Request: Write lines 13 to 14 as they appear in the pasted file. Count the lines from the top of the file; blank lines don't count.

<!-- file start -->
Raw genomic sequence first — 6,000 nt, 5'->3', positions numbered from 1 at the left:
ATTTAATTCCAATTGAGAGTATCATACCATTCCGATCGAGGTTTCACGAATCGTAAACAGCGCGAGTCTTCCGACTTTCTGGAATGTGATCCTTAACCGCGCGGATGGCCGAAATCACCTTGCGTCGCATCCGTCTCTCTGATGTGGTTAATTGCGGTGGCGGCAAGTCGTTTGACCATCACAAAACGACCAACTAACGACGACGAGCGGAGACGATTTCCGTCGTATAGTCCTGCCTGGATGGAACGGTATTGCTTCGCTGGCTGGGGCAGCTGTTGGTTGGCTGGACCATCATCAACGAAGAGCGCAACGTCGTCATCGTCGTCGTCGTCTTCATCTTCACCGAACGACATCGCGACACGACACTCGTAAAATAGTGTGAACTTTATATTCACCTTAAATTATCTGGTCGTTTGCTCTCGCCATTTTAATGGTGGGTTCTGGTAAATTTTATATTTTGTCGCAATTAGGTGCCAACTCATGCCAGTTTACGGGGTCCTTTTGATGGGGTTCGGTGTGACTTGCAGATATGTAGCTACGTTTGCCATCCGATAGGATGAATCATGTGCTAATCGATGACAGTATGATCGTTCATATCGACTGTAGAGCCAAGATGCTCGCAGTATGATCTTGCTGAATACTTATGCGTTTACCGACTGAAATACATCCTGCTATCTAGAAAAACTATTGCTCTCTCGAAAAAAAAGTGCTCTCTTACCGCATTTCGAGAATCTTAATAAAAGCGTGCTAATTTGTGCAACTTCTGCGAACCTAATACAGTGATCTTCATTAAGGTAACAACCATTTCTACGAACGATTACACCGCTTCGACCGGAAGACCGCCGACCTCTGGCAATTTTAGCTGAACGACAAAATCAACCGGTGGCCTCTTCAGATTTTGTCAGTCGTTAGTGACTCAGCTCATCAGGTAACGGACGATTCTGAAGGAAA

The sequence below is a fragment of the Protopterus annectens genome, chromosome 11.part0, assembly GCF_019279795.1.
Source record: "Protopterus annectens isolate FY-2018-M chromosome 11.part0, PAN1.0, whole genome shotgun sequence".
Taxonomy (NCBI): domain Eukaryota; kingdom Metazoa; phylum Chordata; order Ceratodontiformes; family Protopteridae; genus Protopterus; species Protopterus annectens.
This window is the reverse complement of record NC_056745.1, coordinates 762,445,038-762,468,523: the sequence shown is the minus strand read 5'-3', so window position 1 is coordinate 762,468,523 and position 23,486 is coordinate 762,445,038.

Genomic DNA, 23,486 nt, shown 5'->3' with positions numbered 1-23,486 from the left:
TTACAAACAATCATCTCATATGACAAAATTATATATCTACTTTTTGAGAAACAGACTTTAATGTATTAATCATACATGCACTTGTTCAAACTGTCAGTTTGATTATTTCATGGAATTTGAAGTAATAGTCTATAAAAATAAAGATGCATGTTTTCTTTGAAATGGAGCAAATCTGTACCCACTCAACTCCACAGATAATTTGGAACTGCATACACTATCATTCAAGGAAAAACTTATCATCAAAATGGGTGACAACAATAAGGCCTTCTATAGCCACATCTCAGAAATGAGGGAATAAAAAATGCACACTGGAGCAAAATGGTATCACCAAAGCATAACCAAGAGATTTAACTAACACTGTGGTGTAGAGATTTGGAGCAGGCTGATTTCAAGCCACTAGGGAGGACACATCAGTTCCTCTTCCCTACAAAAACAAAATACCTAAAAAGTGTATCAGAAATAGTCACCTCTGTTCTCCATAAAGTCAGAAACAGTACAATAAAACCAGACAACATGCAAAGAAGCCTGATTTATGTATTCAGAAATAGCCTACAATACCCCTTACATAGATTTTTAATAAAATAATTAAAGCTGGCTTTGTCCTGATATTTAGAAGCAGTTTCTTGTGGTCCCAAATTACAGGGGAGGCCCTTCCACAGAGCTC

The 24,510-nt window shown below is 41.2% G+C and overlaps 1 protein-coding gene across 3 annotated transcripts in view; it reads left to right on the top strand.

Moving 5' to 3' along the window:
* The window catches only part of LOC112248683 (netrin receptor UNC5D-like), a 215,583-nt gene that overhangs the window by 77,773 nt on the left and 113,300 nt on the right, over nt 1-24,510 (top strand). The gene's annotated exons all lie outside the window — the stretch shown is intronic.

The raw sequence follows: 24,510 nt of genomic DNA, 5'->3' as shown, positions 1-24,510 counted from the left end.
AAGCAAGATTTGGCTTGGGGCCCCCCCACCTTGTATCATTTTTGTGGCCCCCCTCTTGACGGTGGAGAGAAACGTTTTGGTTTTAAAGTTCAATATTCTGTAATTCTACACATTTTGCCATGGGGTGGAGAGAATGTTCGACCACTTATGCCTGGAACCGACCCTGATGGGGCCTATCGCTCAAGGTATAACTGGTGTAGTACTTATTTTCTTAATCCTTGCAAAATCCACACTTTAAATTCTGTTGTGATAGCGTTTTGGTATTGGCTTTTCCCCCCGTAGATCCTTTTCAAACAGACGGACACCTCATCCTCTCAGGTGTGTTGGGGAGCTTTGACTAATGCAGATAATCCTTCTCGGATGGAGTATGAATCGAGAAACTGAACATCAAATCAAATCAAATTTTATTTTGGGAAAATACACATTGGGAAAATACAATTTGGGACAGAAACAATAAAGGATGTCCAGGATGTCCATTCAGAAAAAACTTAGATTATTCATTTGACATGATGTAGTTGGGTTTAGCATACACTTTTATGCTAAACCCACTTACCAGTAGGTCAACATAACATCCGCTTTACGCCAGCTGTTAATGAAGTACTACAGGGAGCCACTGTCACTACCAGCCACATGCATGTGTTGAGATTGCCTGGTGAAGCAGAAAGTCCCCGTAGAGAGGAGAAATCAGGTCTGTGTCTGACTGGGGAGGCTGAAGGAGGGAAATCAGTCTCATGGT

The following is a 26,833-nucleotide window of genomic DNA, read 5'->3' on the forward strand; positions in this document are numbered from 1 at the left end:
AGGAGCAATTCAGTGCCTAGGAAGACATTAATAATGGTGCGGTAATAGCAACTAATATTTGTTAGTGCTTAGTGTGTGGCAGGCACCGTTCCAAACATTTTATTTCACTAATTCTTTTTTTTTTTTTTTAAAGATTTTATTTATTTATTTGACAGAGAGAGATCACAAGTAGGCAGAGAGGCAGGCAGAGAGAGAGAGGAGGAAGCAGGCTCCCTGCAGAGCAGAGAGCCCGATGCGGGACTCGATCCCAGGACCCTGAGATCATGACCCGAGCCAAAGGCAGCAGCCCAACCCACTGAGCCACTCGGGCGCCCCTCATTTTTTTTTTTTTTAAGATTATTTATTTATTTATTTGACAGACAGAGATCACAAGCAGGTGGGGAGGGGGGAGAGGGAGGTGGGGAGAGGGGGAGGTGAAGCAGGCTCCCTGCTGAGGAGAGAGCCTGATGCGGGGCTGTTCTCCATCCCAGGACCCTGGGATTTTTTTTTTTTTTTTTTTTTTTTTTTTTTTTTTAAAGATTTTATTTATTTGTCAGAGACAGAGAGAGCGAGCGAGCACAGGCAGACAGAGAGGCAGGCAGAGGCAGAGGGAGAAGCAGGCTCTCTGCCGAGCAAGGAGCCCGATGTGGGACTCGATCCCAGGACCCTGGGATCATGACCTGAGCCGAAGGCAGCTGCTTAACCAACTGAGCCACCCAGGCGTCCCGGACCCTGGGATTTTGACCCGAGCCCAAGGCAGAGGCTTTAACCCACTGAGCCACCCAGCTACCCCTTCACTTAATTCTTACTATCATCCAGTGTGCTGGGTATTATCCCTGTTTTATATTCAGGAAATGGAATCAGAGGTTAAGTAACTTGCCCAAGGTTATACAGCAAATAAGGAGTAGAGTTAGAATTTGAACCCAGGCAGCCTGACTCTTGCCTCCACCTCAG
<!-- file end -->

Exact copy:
AAGCAAGATTTGGCTTGGGGCCCCCCCACCTTGTATCATTTTTGTGGCCCCCCTCTTGACGGTGGAGAGAAACGTTTTGGTTTTAAAGTTCAATATTCTGTAATTCTACACATTTTGCCATGGGGTGGAGAGAATGTTCGACCACTTATGCCTGGAACCGACCCTGATGGGGCCTATCGCTCAAGGTATAACTGGTGTAGTACTTATTTTCTTAATCCTTGCAAAATCCACACTTTAAATTCTGTTGTGATAGCGTTTTGGTATTGGCTTTTCCCCCCGTAGATCCTTTTCAAACAGACGGACACCTCATCCTCTCAGGTGTGTTGGGGAGCTTTGACTAATGCAGATAATCCTTCTCGGATGGAGTATGAATCGAGAAACTGAACATCAAATCAAATCAAATTTTATTTTGGGAAAATACACATTGGGAAAATACAATTTGGGACAGAAACAATAAAGGATGTCCAGGATGTCCATTCAGAAAAAACTTAGATTATTCATTTGACATGATGTAGTTGGGTTTAGCATACACTTTTATGCTAAACCCACTTACCAGTAGGTCAACATAACATCCGCTTTACGCCAGCTGTTAATGAAGTACTACAGGGAGCCACTGTCACTACCAGCCACATGCATGTGTTGAGATTGCCTGGTGAAGCAGAAAGTCCCCGTAGAGAGGAGAAATCAGGTCTGTGTCTGACTGGGGAGGCTGAAGGAGGGAAATCAGTCTCATGGT

The following is a 26,833-nucleotide window of genomic DNA, read 5'->3' on the forward strand; positions in this document are numbered from 1 at the left end: